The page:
I'm not fully abreast of all the Canon options out there but "do-everything" systems sacrifice quality.
Generally no, it is not an option for SLR rigs. Nor do we really want it to be.
Not only do the shorter range SLR lenses generally offer much higher quality, they force you to 'focus' as a photographer. If you're shooting wide, you wave hello to the pygmy seahorse and then go find some cool wide shots.
I'd recommend to any non-professional to go mirrorless for UW. SLR housings are a real commitment, you become beholden to some really bulky and heavy crap. The quality gap between mirrorless and slr has shrunk significantly but the physical difference in UW rigs is huge. A high end mirrorless camera and lens will outperform a low end slr and lens. Lenses are more important than cameras.
Portability can make a huge difference in many shooting scenarios too, think about the gopro revolution for action footage.
I'm definitely of the belief, given today's camera market, that if you don't know you want an slr, go mirrorless.
Its likely not a sensor issue. Generally this is created by some form of 'fogginess' somewhere within the light path. Beyond the obvious of cleanliness it could be:
1. Within the lens from mold, but usually only excessive mold.
2. Outside the lens within the port from condensation. This can be from an uncovered port sitting in the sun or just a warm camera rig taken into colder water. It can take a long time to dissipate on its own.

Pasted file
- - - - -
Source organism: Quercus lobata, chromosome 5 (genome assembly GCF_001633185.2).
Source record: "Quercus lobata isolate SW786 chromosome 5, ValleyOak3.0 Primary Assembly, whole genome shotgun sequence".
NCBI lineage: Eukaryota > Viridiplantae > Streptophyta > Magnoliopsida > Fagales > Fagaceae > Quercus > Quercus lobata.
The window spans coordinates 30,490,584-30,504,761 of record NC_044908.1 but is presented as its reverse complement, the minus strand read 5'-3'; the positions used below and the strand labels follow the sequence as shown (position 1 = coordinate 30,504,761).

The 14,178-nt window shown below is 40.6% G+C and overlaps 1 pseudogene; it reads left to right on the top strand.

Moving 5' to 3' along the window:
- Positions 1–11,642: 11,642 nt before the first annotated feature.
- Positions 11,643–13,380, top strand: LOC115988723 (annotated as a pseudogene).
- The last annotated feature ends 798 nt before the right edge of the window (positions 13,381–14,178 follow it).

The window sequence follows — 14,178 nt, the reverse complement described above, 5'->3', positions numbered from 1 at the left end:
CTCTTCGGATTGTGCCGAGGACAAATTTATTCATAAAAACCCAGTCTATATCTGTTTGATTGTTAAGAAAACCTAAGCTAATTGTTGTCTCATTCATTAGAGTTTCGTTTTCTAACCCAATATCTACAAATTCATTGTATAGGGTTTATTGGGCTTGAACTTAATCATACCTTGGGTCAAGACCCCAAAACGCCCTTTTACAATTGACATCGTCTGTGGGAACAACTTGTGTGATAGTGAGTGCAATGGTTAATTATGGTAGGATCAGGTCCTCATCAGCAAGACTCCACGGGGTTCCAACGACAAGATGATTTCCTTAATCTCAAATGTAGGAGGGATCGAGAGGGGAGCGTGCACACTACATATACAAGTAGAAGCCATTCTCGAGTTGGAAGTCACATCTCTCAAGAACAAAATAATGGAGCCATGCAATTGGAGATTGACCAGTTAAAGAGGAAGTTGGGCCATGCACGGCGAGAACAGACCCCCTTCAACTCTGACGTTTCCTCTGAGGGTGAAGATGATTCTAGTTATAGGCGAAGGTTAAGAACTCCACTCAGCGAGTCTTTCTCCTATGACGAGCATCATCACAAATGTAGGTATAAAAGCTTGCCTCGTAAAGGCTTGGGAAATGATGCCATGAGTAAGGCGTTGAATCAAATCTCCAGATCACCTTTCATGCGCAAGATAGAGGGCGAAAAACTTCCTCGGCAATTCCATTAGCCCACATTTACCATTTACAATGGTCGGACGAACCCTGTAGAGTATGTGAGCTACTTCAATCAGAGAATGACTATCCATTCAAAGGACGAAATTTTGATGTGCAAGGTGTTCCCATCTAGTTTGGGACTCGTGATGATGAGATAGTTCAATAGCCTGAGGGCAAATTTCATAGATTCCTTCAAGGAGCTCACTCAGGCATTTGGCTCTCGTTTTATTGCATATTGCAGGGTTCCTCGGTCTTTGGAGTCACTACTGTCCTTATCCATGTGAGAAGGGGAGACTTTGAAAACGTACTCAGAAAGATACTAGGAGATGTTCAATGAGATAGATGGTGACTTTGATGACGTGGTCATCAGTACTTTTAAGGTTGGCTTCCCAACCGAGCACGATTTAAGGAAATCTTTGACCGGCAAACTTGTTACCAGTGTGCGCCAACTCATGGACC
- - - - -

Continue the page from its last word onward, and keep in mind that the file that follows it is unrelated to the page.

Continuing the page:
3. Due to the UW visibility especially with bright areas.
Regarding #3 - this is something I've seen regularly with multiple camera rigs shooting humpback whales in open water in midday sun. Their white pectoral fins are so much brighter than anything else and surrounded by these halos. Its better controlled on newer cameras but many times unavoidable. It can happen in good visibility but is far worse in poor visibility.
I've also personally seen this with scenarios 1 & 2.
Beyond that my port even has what some on here have described as mineral deposits on the outside from the water over years of use and imperfect care. Its visible on the port when looking at certain angles and light. Pretty sure it contributes. Planning to try and polish it off.